In a final blow after causing significant damage to the agricultural sector, the US secured its monopoly over the Iraqi farming industry and the future of agriculture by issuing Order 81. The Order was described as an attempt to “rebuild” Iraq’s agriculture industry by the head of the Coalition Provisional Authority in Iraq, Paul Bremer.
What was Order 81?
After Coalition Provisional Authority Order 81 was implemented, farmers were forbidden from conserving, distributing, or propagating harvested seeds, resulting in a dependency on big businesses such as Monsanto, Cargill Inc., and Dow Chemical. As a consequence, Iraq has only been able to meet 4% of its seed demands since 2005. These distributors are known to patent their seeds and collect fees without considering if crops were proven to contain their proprietary genetic information.
Monsanto, an agrochemical and agricultural biotechnology corporation founded in 1901, is notorious for its contribution to the neutron initiators inside the atomic bombs dropped on Japan, as well as for producing Agent Orange. The US military used Agent Orange in Vietnam during the infamous operation Ranch Hand, destroying crops and ultimately causing half a million Vietnamese children to be born with birth defects and millions of others left with cancer and other serious health conditions.
Dying of thirst
Reconstruction efforts in Iraq also targeted the distribution of safe drinking water.
Millions of dollars were lost in the attempt and efforts failed, with only one-third of the objectives reached in the context of providing safe drinking water.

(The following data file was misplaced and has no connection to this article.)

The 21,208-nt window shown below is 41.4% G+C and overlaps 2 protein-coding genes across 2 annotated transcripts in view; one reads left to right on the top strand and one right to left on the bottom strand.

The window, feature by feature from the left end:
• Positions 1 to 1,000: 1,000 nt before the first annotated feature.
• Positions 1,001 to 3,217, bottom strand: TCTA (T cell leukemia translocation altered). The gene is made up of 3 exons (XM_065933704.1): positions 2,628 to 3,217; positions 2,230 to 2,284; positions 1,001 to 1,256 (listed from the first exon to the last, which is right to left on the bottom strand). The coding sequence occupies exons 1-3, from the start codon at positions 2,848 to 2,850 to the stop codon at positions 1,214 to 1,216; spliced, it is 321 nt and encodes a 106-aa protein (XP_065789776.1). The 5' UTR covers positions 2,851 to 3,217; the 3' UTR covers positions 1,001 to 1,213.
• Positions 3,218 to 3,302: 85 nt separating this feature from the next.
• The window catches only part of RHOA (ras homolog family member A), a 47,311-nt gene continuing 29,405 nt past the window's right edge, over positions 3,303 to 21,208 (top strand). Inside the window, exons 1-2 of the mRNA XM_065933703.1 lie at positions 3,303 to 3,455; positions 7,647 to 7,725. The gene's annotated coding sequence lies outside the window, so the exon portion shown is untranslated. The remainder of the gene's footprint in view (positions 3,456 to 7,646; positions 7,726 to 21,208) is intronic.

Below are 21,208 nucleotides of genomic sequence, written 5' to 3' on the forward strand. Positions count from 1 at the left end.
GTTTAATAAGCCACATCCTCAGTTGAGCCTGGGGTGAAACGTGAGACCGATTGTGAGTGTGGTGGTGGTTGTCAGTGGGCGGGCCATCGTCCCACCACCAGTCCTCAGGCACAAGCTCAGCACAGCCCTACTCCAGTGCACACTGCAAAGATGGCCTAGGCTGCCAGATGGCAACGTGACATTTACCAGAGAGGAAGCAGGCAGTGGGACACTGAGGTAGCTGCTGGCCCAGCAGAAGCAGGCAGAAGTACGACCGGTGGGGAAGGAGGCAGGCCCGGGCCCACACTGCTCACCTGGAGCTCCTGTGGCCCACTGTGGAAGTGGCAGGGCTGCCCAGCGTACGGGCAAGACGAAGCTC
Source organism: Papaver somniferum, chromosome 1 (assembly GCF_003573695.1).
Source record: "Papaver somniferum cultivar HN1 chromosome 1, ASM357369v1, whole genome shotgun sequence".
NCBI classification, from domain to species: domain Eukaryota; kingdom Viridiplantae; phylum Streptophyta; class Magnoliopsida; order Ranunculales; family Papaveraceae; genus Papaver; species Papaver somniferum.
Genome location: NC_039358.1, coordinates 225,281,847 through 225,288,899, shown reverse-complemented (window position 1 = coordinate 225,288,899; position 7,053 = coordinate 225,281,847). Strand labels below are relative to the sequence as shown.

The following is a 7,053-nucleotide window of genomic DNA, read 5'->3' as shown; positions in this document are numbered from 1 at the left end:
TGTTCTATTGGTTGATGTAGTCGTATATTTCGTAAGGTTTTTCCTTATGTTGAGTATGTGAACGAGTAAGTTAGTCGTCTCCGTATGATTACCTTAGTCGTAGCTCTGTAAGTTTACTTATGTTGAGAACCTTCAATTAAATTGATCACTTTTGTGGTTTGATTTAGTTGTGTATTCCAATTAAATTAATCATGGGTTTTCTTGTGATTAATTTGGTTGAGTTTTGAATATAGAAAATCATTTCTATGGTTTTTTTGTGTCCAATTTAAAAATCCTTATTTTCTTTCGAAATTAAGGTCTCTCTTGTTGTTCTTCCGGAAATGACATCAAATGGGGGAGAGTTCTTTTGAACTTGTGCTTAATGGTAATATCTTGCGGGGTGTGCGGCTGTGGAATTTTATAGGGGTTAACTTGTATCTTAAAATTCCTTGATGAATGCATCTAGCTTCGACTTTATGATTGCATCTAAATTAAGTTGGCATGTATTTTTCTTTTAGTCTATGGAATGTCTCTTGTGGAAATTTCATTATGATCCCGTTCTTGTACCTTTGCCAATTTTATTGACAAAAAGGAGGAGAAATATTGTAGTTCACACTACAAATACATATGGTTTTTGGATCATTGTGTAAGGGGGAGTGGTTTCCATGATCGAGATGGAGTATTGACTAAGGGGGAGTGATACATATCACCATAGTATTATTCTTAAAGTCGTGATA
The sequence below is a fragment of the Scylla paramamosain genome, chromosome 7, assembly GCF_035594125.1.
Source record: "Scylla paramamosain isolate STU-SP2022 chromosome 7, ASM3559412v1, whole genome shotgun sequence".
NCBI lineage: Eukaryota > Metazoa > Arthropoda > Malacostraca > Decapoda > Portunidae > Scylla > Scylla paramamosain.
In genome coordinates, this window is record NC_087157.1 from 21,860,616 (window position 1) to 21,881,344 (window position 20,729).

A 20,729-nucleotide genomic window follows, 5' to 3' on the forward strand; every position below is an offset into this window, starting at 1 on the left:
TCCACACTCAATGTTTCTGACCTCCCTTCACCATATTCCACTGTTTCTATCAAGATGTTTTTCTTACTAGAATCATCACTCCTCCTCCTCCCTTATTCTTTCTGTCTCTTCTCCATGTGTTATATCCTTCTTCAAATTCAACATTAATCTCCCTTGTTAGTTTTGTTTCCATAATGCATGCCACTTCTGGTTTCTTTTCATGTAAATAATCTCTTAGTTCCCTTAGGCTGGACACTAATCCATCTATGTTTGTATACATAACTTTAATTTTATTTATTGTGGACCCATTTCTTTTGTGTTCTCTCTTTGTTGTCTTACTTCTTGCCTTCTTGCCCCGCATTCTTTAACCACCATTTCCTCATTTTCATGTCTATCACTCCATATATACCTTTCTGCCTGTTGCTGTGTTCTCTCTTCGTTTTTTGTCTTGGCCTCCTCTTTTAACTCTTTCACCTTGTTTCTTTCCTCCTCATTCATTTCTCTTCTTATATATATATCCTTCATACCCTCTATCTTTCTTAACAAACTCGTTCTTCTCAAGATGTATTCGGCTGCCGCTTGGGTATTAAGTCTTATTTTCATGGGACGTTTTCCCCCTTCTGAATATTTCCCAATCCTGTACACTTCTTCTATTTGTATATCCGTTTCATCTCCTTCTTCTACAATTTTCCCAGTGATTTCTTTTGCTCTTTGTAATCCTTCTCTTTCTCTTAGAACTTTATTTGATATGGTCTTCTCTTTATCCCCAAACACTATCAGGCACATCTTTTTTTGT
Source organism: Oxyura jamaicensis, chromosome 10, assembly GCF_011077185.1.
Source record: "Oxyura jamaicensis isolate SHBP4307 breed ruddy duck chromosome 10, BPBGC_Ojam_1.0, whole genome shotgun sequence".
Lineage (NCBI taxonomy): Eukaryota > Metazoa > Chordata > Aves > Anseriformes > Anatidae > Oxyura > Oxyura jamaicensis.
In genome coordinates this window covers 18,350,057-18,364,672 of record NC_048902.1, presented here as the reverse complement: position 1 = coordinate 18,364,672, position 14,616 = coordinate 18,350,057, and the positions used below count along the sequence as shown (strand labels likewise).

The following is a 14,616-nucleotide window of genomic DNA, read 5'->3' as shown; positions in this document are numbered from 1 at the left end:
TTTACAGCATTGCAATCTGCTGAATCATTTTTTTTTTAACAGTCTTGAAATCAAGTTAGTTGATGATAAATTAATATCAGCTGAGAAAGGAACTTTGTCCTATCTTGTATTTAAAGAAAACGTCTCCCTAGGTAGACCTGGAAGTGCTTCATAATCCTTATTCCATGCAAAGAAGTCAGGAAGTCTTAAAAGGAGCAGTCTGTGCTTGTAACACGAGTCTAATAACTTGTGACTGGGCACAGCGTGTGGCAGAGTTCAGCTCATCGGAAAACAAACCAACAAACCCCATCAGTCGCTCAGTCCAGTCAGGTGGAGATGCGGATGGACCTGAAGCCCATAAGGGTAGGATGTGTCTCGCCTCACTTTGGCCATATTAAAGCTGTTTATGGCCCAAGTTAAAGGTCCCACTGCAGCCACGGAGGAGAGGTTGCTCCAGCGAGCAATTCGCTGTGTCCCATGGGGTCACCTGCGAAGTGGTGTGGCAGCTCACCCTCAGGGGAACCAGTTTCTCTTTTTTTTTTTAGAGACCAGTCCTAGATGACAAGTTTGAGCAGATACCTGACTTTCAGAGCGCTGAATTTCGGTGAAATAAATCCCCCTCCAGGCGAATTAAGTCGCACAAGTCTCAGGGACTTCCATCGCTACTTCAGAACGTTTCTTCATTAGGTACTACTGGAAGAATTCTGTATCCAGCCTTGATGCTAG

Iraq's infrastructure was heavily bombed in the 1990s after the US-led coalition conducted massive airstrikes on the region during the gulf war. Water and sewerage treatment facilities were heavily damaged. As people suffered from a lack of access to clean water, diseases multiplied.
The US war has critically aggravated the water crisis. Water is scarcely passing through the Tigris and Euphrates as is, causing contaminated water to reach crops, and in turn poisoning much of the population. The UN Security Council described the effects of the war as returning Iraq to the “pre-industrial age”, and warned of the imminent catastrophe that would hit the Iraqi population.
The Tigris River is bordered by Iran, Iraq, Turkey, and Syria. Along with the Euphrates, they create a river system that encircles Mesopotamia known as the Fertile Crescent. The Tigris is an important source of transportation and irrigation, with a history dating back to the earliest known civilizations.